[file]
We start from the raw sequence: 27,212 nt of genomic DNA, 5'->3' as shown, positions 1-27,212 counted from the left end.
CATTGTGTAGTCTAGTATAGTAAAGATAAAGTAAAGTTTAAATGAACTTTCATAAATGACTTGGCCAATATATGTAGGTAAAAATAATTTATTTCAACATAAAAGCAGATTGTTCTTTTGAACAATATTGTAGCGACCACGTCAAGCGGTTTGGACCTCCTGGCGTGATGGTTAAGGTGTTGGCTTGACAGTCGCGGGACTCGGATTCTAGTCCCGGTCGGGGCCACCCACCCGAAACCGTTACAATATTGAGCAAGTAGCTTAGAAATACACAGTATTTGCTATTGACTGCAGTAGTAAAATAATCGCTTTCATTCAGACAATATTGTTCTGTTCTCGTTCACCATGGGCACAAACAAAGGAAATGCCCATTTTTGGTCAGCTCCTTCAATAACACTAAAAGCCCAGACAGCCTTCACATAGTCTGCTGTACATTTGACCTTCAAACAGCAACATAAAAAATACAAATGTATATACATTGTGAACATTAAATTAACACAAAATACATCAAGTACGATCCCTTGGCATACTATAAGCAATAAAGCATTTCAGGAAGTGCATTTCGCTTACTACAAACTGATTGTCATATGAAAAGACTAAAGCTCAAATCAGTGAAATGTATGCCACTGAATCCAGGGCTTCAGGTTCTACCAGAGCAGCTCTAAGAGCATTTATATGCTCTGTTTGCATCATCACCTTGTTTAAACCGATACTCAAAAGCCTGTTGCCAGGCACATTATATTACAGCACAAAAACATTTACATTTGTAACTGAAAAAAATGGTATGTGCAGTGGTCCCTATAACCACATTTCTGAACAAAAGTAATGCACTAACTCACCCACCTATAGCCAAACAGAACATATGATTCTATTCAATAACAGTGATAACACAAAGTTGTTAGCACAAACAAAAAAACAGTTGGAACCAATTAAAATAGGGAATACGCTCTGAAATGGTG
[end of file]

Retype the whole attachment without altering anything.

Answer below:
We start from the raw sequence: 27,212 nt of genomic DNA, 5'->3' as shown, positions 1-27,212 counted from the left end.
CATTGTGTAGTCTAGTATAGTAAAGATAAAGTAAAGTTTAAATGAACTTTCATAAATGACTTGGCCAATATATGTAGGTAAAAATAATTTATTTCAACATAAAAGCAGATTGTTCTTTTGAACAATATTGTAGCGACCACGTCAAGCGGTTTGGACCTCCTGGCGTGATGGTTAAGGTGTTGGCTTGACAGTCGCGGGACTCGGATTCTAGTCCCGGTCGGGGCCACCCACCCGAAACCGTTACAATATTGAGCAAGTAGCTTAGAAATACACAGTATTTGCTATTGACTGCAGTAGTAAAATAATCGCTTTCATTCAGACAATATTGTTCTGTTCTCGTTCACCATGGGCACAAACAAAGGAAATGCCCATTTTTGGTCAGCTCCTTCAATAACACTAAAAGCCCAGACAGCCTTCACATAGTCTGCTGTACATTTGACCTTCAAACAGCAACATAAAAAATACAAATGTATATACATTGTGAACATTAAATTAACACAAAATACATCAAGTACGATCCCTTGGCATACTATAAGCAATAAAGCATTTCAGGAAGTGCATTTCGCTTACTACAAACTGATTGTCATATGAAAAGACTAAAGCTCAAATCAGTGAAATGTATGCCACTGAATCCAGGGCTTCAGGTTCTACCAGAGCAGCTCTAAGAGCATTTATATGCTCTGTTTGCATCATCACCTTGTTTAAACCGATACTCAAAAGCCTGTTGCCAGGCACATTATATTACAGCACAAAAACATTTACATTTGTAACTGAAAAAAATGGTATGTGCAGTGGTCCCTATAACCACATTTCTGAACAAAAGTAATGCACTAACTCACCCACCTATAGCCAAACAGAACATATGATTCTATTCAATAACAGTGATAACACAAAGTTGTTAGCACAAACAAAAAAACAGTTGGAACCAATTAAAATAGGGAATACGCTCTGAAATGGTG